Where in the World Am I? or Global Positioning

I have been asked several questions lately about where I stand in the field of composition research. So, to position myself I’m going to use two tools. The first is from the text book on research that I used in Research 800 last year. And, the second, is a heuristic given to me yesterday. However, before I go there, I want to throw some terms/phrases I like and that I think describe my style of teaching and/or philosophy.

  • constructivism
  • inclusivity 
  • collaboration
  • Bourdieu
  • attitudinal awareness
  • mutuality
  • critical pedagogy
  • linguistic landscape
  • habitus
  • cultural capital
  • retention rates
  • communities of practice
  • reducing student text appropriation

I know it’s a lot, but I need to get these ideas out of my head and onto paper (or blog in this case). Also, somewhere these ideas must intersect. Note: interestingly, I had to add many of these words to my computer’s dictionary..haha..I guess my computer is smarter now. Anyway, as I was saying, before I so rudely interrupted myself, these ideas have some commonality in the constuctivist’s paradigm in the text book Research and Evaluation in Education and Psychology by Donna Mertins. According to her table of “Basic Beliefs Associated With the Major Paradigms” , the axiology of a constuctivist is “balanced representation of views; raise participants’ awareness; community rapport” (2010, p. 11). So, this  answers Dr. Park’s question about my positionality in research…well, only partially–I don’t think I’ll ever totally figure it out. As for my ontological perspective, well, I think there are multiple meanings to phenomena that I observe. I’ve always have sort of an eclectic view on teaching…whatever works for a student, works for me. Another part of Dr. Park’s question deals with my epidemiological stance, and that is where I think my experience in a variety of teaching settings helps me. I believe the source of my knowledge comes from individual students that I encounter; hence, my statement of always being a first year teacher. Because of this epistemology, I don’t prepare power points and handouts for my students each semester; I have to wait until I meet them and get to know them before I can teach them. To prepare all my materials before I meet them, to me, is too much like a top-down model; I prefer a more mutual approach. So, epistemologically speaking, every year is my first year of teaching even after almost 20 years.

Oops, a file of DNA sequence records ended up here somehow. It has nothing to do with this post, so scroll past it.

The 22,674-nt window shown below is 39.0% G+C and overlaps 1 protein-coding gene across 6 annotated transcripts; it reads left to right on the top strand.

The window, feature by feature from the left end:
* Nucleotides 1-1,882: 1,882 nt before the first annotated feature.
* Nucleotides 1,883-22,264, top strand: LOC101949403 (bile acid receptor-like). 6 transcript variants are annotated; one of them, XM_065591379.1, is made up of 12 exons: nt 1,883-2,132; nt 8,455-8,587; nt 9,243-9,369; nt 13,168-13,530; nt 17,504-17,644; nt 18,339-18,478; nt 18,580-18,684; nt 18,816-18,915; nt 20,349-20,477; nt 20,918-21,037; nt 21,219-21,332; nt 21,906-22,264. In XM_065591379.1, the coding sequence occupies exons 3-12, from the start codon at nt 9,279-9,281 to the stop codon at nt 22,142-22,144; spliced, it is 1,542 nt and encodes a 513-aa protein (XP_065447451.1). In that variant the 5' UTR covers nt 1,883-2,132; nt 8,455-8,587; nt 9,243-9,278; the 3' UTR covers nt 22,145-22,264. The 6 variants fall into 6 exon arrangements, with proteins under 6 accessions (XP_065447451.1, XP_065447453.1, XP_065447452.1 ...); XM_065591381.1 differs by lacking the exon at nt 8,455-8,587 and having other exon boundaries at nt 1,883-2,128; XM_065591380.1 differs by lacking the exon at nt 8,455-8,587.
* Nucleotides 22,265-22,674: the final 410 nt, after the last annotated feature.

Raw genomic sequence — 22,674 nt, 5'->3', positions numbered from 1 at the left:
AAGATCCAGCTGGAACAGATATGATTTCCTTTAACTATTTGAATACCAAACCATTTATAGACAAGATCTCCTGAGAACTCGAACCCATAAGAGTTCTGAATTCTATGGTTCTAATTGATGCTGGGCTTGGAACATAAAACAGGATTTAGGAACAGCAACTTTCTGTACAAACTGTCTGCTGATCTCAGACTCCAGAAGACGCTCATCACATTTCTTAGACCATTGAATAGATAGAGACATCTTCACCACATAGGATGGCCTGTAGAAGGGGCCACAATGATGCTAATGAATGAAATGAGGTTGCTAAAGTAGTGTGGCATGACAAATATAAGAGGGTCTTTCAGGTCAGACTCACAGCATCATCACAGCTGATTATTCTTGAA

Students learn in spite of teachers. They learn, better in some cases, from each other in academic and social settings. This is not to say that I am not trying to teach my students and that I’m just letting them learn whatever strikes their fancy. No, on the contrary, I have to work diligently to provide opportunities for students to socially construct knowledge. The greatest successes I’ve noticed in my career have occurred when students collaborate and inquire about their own needs in learning.

I would like to study how students naturally from communities of practice. Then I would like to investigate how those communities and upbringing construct a habitus for a first-year college student. Finally, and I guess the overarching research question is: How does the habitus of students from rural southern communities affect the retention rates of a local university? There…I said it!!!  

My next entry will be my thoughts on the heuristic model given to me by Dr. Pamela Takayoshi..



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